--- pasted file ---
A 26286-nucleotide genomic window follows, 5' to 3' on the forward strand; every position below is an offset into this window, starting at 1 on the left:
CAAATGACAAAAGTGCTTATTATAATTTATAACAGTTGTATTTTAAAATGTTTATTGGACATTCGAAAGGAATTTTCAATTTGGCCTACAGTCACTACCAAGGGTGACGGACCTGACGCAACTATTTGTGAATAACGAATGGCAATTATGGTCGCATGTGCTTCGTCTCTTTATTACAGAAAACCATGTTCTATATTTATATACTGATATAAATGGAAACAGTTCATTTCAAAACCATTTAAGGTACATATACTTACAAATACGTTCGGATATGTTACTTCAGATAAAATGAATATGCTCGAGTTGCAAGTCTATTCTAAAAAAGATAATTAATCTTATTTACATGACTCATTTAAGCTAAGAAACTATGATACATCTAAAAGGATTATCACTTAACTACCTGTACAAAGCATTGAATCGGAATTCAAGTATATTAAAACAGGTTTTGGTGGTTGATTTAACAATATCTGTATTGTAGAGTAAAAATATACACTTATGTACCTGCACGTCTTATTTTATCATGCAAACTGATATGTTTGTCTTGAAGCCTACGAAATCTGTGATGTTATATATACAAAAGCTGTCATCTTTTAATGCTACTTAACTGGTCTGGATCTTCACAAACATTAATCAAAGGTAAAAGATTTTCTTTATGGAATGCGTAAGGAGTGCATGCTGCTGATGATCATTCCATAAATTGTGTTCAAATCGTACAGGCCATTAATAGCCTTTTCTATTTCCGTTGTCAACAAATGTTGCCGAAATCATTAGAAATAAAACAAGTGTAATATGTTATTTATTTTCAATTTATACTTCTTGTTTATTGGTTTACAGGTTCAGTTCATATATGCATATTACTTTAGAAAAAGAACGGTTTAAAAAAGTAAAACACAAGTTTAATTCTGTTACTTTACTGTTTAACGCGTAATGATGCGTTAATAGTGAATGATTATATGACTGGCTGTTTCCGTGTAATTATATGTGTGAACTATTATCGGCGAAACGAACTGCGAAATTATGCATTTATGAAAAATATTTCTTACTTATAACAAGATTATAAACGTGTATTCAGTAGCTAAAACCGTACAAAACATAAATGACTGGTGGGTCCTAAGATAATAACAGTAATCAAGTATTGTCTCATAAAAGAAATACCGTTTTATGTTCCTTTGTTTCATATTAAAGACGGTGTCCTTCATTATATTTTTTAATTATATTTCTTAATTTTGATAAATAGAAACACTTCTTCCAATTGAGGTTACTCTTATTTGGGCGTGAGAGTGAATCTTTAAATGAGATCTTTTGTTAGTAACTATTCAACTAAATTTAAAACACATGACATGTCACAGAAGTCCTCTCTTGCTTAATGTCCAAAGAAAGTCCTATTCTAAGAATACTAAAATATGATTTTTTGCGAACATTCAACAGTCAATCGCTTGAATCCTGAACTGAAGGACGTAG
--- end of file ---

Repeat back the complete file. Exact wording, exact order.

A 26286-nucleotide genomic window follows, 5' to 3' on the forward strand; every position below is an offset into this window, starting at 1 on the left:
CAAATGACAAAAGTGCTTATTATAATTTATAACAGTTGTATTTTAAAATGTTTATTGGACATTCGAAAGGAATTTTCAATTTGGCCTACAGTCACTACCAAGGGTGACGGACCTGACGCAACTATTTGTGAATAACGAATGGCAATTATGGTCGCATGTGCTTCGTCTCTTTATTACAGAAAACCATGTTCTATATTTATATACTGATATAAATGGAAACAGTTCATTTCAAAACCATTTAAGGTACATATACTTACAAATACGTTCGGATATGTTACTTCAGATAAAATGAATATGCTCGAGTTGCAAGTCTATTCTAAAAAAGATAATTAATCTTATTTACATGACTCATTTAAGCTAAGAAACTATGATACATCTAAAAGGATTATCACTTAACTACCTGTACAAAGCATTGAATCGGAATTCAAGTATATTAAAACAGGTTTTGGTGGTTGATTTAACAATATCTGTATTGTAGAGTAAAAATATACACTTATGTACCTGCACGTCTTATTTTATCATGCAAACTGATATGTTTGTCTTGAAGCCTACGAAATCTGTGATGTTATATATACAAAAGCTGTCATCTTTTAATGCTACTTAACTGGTCTGGATCTTCACAAACATTAATCAAAGGTAAAAGATTTTCTTTATGGAATGCGTAAGGAGTGCATGCTGCTGATGATCATTCCATAAATTGTGTTCAAATCGTACAGGCCATTAATAGCCTTTTCTATTTCCGTTGTCAACAAATGTTGCCGAAATCATTAGAAATAAAACAAGTGTAATATGTTATTTATTTTCAATTTATACTTCTTGTTTATTGGTTTACAGGTTCAGTTCATATATGCATATTACTTTAGAAAAAGAACGGTTTAAAAAAGTAAAACACAAGTTTAATTCTGTTACTTTACTGTTTAACGCGTAATGATGCGTTAATAGTGAATGATTATATGACTGGCTGTTTCCGTGTAATTATATGTGTGAACTATTATCGGCGAAACGAACTGCGAAATTATGCATTTATGAAAAATATTTCTTACTTATAACAAGATTATAAACGTGTATTCAGTAGCTAAAACCGTACAAAACATAAATGACTGGTGGGTCCTAAGATAATAACAGTAATCAAGTATTGTCTCATAAAAGAAATACCGTTTTATGTTCCTTTGTTTCATATTAAAGACGGTGTCCTTCATTATATTTTTTAATTATATTTCTTAATTTTGATAAATAGAAACACTTCTTCCAATTGAGGTTACTCTTATTTGGGCGTGAGAGTGAATCTTTAAATGAGATCTTTTGTTAGTAACTATTCAACTAAATTTAAAACACATGACATGTCACAGAAGTCCTCTCTTGCTTAATGTCCAAAGAAAGTCCTATTCTAAGAATACTAAAATATGATTTTTTGCGAACATTCAACAGTCAATCGCTTGAATCCTGAACTGAAGGACGTAG